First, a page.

The ATO guidance (PCG 2021/4) totally changes the way that professional firm profits can be allocated (or split) among a family group from 1 July 2022 onwards.
As a result, most professionals will end up paying larger amounts of tax from the 2023 financial year onwards.
The new ATO guidelines requires Professional Firm clients (Eg, Accountant, lawyers, professional services, architects, engineers, etc) to annually review their allocation of professional firm profits and then to document their assessment of their eligibility to apply the PCG 2021/4 guidelines.
New legislation before Parliament, if enacted, will make zero or low emission vehicles FBT-free. We explore who can access the concession and how.
Why should you lodge an FBT return where no FBT is payable? Well, for the simple reason that it turns on a three-year deadline for the ATO to commence audit activities. This is a NEW ATO rule as a result of massive deficits due to COVID. The ATO need to gain more funds somehow...FBT liability is one of the methods.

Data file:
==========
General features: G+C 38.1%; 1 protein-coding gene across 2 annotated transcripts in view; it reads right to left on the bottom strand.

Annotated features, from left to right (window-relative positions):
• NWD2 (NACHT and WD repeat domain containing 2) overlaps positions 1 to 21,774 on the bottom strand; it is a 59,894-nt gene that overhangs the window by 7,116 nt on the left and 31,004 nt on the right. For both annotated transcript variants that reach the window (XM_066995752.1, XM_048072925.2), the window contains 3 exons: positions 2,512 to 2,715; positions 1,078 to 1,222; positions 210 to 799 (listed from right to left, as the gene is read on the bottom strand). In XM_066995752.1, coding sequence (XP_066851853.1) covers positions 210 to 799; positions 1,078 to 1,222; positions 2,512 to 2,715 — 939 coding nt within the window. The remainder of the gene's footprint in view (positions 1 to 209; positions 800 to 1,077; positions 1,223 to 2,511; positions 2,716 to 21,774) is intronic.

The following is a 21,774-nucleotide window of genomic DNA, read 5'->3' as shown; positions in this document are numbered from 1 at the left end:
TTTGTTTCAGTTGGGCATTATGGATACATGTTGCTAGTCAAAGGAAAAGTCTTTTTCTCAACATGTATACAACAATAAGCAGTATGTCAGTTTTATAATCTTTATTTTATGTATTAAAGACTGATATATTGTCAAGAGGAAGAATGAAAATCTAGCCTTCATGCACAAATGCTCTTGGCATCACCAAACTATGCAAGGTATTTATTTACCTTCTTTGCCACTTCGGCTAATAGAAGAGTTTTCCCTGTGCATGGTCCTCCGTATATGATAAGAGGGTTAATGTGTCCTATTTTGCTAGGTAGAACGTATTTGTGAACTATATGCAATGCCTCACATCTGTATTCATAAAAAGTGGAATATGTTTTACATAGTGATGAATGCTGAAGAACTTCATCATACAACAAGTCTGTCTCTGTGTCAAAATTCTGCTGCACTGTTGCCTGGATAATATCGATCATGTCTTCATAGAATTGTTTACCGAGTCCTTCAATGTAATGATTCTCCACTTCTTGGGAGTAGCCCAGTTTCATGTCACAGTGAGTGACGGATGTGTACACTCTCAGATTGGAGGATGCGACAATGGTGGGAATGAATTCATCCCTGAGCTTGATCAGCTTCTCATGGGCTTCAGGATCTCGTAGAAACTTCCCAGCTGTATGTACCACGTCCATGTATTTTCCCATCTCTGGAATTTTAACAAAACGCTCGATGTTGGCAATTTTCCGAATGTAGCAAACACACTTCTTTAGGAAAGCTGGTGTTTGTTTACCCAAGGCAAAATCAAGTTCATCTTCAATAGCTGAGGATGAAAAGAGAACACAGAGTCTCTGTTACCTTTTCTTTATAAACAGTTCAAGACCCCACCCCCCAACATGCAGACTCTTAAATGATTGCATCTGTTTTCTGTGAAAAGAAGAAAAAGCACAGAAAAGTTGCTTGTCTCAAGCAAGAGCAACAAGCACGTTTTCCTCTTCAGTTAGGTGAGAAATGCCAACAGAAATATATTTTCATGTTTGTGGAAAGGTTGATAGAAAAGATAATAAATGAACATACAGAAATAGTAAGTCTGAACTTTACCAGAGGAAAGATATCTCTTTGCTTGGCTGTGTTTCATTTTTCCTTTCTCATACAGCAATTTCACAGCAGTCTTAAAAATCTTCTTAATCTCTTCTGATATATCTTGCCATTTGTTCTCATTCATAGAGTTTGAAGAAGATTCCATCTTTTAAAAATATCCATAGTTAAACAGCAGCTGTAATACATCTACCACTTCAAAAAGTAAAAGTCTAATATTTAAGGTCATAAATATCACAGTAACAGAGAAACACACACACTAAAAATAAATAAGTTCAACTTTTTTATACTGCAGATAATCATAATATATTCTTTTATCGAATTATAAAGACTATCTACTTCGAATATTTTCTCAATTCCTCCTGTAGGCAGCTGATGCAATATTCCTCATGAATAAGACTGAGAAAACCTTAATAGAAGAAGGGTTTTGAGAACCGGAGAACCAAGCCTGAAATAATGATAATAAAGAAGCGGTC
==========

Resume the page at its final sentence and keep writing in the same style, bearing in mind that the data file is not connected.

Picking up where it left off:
On 31 March, the Fringe Benefits Tax (FBT) year ends. With the ever increasing budget deficits, the ATO will be reviewing whether all employers who should be paying FBT are, and that they are paying the right amount. Who needs to lodge a FBT return? Find out here.
A car fringe benefit commonly arises when an employer makes a car they own or lease available for the private use of an employee.
An everyday occurrence across the business landscape in Australia is the practice of taking both existing and potential clients out for a meal to cement the business relationship, with the cost of this meal often covered by one party.
The ATO has signalled that there will be an increased focus on FBT this year. Given the ever-improving tools at the ATO’s disposal, in conjunction with the government’s need to raise additional revenues, it is important that employers ensure they remain compliant with their FBT requirements.